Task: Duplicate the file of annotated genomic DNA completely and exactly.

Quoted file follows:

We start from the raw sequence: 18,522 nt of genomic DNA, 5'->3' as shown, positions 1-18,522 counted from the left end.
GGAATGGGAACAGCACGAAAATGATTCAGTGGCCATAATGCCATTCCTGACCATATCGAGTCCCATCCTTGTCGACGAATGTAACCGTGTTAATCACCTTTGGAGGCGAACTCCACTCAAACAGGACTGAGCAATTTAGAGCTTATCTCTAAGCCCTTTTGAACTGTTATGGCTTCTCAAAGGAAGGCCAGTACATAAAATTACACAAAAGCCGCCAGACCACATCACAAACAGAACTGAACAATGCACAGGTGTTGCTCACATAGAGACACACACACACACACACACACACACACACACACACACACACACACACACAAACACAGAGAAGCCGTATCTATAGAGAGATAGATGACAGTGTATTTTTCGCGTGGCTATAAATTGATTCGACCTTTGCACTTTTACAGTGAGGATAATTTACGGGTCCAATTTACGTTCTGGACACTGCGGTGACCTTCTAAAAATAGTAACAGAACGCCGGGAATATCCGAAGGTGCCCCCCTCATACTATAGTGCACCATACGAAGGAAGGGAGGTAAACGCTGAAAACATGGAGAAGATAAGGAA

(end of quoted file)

We start from the raw sequence: 18,522 nt of genomic DNA, 5'->3' as shown, positions 1-18,522 counted from the left end.
GGAATGGGAACAGCACGAAAATGATTCAGTGGCCATAATGCCATTCCTGACCATATCGAGTCCCATCCTTGTCGACGAATGTAACCGTGTTAATCACCTTTGGAGGCGAACTCCACTCAAACAGGACTGAGCAATTTAGAGCTTATCTCTAAGCCCTTTTGAACTGTTATGGCTTCTCAAAGGAAGGCCAGTACATAAAATTACACAAAAGCCGCCAGACCACATCACAAACAGAACTGAACAATGCACAGGTGTTGCTCACATAGAGACACACACACACACACACACACACACACACACACACACACACACACACACAAACACAGAGAAGCCGTATCTATAGAGAGATAGATGACAGTGTATTTTTCGCGTGGCTATAAATTGATTCGACCTTTGCACTTTTACAGTGAGGATAATTTACGGGTCCAATTTACGTTCTGGACACTGCGGTGACCTTCTAAAAATAGTAACAGAACGCCGGGAATATCCGAAGGTGCCCCCCTCATACTATAGTGCACCATACGAAGGAAGGGAGGTAAACGCTGAAAACATGGAGAAGATAAGGAA